The Philadelphia Art Alliance is currently featuring a collection of sculptural jewelry designed by Tyler Graduate Emily Cobb.
“I began making jewelry my sophomore year at Tyler when I took a jewelry class as an elective. Before that course, I had no experience making jewelry,” Cobb said.
After receiving her MFA from Tyler, Cobb began focusing on designing jewelry with a story behind each piece.
“I am really inspired by fairy tales and fables. Especially those with a dark undertone or moral to the story, like the original versions of Grimm’s Fairy Tales or Aesop’s fables. Overall, stories are an important part of my creative process,” Cobb said.
These stories inspire Cobb to come up with her own imaginations for her designs.
“I imagine plots and characters that inspire the jewelry’s composition and form, ” Cobb said, “Then I think about material choice, how the work will interact with the body, etc. At this point, the story and the piece are not definitive. The appearance of the characters, or the direction of the plot, may change as the jewelry piece is designed and made.”
Cobb’s jewelry is cast in colored nylon and photopolymers from molds generated by three-dimensional, computer-ailed design (CAD).
“I first design the jewelry pieces on the computer using a 3D modeling program called Rhinoceros, which I learned as an undergraduate at Tyler. When I finish building the digital 3D model, I send the file to a 3D printer,” Cobb said, “Finally, once I receive my 3D printed parts, I dye and assemble the pieces.”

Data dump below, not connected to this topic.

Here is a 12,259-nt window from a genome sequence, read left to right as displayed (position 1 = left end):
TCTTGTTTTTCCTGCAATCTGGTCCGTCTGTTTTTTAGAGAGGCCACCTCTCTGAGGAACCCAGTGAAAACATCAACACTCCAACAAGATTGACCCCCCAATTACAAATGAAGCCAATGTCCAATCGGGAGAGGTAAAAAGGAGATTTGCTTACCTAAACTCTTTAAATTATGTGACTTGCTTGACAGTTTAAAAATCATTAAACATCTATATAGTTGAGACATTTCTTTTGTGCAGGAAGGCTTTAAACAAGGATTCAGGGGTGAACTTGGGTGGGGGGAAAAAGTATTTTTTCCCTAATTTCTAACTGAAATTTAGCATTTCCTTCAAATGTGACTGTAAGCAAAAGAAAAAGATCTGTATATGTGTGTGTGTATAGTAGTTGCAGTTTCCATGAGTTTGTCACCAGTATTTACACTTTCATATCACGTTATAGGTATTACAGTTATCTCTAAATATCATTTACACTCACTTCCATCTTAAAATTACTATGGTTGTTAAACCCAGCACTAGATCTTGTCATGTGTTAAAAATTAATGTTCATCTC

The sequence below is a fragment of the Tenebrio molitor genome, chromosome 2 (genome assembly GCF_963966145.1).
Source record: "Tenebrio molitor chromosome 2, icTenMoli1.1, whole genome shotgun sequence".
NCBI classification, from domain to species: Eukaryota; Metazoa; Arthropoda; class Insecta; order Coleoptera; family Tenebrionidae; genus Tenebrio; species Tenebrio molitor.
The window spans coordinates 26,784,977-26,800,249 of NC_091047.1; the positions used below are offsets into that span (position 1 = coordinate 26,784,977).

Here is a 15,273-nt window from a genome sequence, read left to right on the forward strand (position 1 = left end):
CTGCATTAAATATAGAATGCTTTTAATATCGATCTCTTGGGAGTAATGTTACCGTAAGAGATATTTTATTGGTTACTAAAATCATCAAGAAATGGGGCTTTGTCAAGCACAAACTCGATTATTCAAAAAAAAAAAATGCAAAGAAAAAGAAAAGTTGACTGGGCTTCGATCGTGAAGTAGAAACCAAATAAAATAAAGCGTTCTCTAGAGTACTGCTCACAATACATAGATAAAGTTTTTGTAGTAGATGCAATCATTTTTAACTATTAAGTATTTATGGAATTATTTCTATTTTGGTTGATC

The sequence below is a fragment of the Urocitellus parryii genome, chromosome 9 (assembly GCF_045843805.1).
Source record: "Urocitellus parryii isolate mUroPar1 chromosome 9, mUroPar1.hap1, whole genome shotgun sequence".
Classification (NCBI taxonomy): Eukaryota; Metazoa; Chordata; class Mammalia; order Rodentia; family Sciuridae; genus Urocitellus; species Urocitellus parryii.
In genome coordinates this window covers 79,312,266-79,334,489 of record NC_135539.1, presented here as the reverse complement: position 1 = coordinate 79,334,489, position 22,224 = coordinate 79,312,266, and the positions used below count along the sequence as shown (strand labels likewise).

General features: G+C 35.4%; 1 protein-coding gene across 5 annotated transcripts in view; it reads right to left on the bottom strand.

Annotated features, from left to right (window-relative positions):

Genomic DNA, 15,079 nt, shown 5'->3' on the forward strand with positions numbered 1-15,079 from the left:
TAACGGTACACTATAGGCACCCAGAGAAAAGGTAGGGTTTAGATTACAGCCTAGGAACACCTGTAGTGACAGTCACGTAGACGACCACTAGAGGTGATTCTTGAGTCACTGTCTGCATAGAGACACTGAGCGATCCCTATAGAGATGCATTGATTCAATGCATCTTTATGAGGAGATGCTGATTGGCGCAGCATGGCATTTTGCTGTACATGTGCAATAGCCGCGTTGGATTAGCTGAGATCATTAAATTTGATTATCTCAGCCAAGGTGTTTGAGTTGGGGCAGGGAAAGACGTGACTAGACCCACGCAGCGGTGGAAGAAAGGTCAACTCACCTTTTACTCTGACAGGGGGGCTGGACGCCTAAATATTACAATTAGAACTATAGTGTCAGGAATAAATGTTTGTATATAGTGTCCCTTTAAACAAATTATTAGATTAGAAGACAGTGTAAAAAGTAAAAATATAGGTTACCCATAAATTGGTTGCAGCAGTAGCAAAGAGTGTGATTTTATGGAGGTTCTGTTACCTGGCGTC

Cobb credits Tyler with allowing her to be creative with her designs.
“My time at Tyler continues to help me immensely when designing and creating my work. The ability to work closely with 3D printers in the Metal/Jewelry/CAD-CAM really helped me understand the process. In addition, the professors teach and encourage innovative approaches to making jewelry, which continues to push me to explore new mechanisms, forms, and materials when designing my work, ” Cobb said.
Her designs will be on display until December 10. Viewers of her show can also write their own stories and captions for her pieces in books at stations in the exhibition.
“The pieces in my show are all narrative-based, and a book accompanies each piece with a descriptive title and caption on the cover. Within the book are black pages where the viewers are encouraged to write their own interpretations of stories behind each piece, ” Cobb said.
Every week, Cobb will photograph and upload the viewer’s submissions to her Tumblr website.